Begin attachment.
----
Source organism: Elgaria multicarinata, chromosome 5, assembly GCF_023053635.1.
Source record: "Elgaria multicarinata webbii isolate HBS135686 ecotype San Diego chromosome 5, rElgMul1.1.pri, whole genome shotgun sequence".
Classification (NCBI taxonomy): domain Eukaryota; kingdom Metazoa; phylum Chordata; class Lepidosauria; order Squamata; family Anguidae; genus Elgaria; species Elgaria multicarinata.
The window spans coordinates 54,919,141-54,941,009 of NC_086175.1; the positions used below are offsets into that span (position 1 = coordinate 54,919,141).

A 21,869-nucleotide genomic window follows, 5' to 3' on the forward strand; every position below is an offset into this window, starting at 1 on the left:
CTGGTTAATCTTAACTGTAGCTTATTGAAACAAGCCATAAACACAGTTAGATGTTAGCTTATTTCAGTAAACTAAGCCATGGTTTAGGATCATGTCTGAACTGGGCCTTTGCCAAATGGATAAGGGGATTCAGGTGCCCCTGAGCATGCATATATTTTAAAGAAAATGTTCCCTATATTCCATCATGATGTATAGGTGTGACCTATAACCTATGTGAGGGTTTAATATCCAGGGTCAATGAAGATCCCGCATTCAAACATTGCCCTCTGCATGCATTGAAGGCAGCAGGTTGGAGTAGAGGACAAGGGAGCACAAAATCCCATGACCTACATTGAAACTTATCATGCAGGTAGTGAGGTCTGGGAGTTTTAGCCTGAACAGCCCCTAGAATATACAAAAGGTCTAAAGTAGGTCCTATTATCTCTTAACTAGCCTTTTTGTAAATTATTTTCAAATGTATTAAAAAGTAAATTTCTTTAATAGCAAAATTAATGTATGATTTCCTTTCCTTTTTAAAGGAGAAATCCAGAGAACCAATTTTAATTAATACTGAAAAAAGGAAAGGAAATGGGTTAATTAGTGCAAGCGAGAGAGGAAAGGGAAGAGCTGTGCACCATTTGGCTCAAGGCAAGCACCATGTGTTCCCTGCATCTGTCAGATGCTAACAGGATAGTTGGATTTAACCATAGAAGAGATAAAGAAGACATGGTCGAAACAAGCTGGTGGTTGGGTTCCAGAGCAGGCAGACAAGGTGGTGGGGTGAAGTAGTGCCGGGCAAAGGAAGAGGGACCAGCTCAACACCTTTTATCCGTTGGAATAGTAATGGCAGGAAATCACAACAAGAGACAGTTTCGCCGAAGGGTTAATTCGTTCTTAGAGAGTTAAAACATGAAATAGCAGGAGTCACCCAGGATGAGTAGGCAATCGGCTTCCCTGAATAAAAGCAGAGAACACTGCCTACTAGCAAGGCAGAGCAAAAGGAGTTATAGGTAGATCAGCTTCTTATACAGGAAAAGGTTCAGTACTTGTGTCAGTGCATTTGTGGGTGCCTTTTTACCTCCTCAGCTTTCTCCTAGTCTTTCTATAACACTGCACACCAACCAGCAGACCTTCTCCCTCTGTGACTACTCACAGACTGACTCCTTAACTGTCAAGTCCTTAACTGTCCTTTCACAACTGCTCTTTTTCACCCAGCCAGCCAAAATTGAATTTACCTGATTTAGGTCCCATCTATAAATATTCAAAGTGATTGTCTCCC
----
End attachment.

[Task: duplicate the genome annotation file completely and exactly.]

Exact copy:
Source organism: Elgaria multicarinata, chromosome 5, assembly GCF_023053635.1.
Source record: "Elgaria multicarinata webbii isolate HBS135686 ecotype San Diego chromosome 5, rElgMul1.1.pri, whole genome shotgun sequence".
Classification (NCBI taxonomy): domain Eukaryota; kingdom Metazoa; phylum Chordata; class Lepidosauria; order Squamata; family Anguidae; genus Elgaria; species Elgaria multicarinata.
The window spans coordinates 54,919,141-54,941,009 of NC_086175.1; the positions used below are offsets into that span (position 1 = coordinate 54,919,141).

A 21,869-nucleotide genomic window follows, 5' to 3' on the forward strand; every position below is an offset into this window, starting at 1 on the left:
CTGGTTAATCTTAACTGTAGCTTATTGAAACAAGCCATAAACACAGTTAGATGTTAGCTTATTTCAGTAAACTAAGCCATGGTTTAGGATCATGTCTGAACTGGGCCTTTGCCAAATGGATAAGGGGATTCAGGTGCCCCTGAGCATGCATATATTTTAAAGAAAATGTTCCCTATATTCCATCATGATGTATAGGTGTGACCTATAACCTATGTGAGGGTTTAATATCCAGGGTCAATGAAGATCCCGCATTCAAACATTGCCCTCTGCATGCATTGAAGGCAGCAGGTTGGAGTAGAGGACAAGGGAGCACAAAATCCCATGACCTACATTGAAACTTATCATGCAGGTAGTGAGGTCTGGGAGTTTTAGCCTGAACAGCCCCTAGAATATACAAAAGGTCTAAAGTAGGTCCTATTATCTCTTAACTAGCCTTTTTGTAAATTATTTTCAAATGTATTAAAAAGTAAATTTCTTTAATAGCAAAATTAATGTATGATTTCCTTTCCTTTTTAAAGGAGAAATCCAGAGAACCAATTTTAATTAATACTGAAAAAAGGAAAGGAAATGGGTTAATTAGTGCAAGCGAGAGAGGAAAGGGAAGAGCTGTGCACCATTTGGCTCAAGGCAAGCACCATGTGTTCCCTGCATCTGTCAGATGCTAACAGGATAGTTGGATTTAACCATAGAAGAGATAAAGAAGACATGGTCGAAACAAGCTGGTGGTTGGGTTCCAGAGCAGGCAGACAAGGTGGTGGGGTGAAGTAGTGCCGGGCAAAGGAAGAGGGACCAGCTCAACACCTTTTATCCGTTGGAATAGTAATGGCAGGAAATCACAACAAGAGACAGTTTCGCCGAAGGGTTAATTCGTTCTTAGAGAGTTAAAACATGAAATAGCAGGAGTCACCCAGGATGAGTAGGCAATCGGCTTCCCTGAATAAAAGCAGAGAACACTGCCTACTAGCAAGGCAGAGCAAAAGGAGTTATAGGTAGATCAGCTTCTTATACAGGAAAAGGTTCAGTACTTGTGTCAGTGCATTTGTGGGTGCCTTTTTACCTCCTCAGCTTTCTCCTAGTCTTTCTATAACACTGCACACCAACCAGCAGACCTTCTCCCTCTGTGACTACTCACAGACTGACTCCTTAACTGTCAAGTCCTTAACTGTCCTTTCACAACTGCTCTTTTTCACCCAGCCAGCCAAAATTGAATTTACCTGATTTAGGTCCCATCTATAAATATTCAAAGTGATTGTCTCCC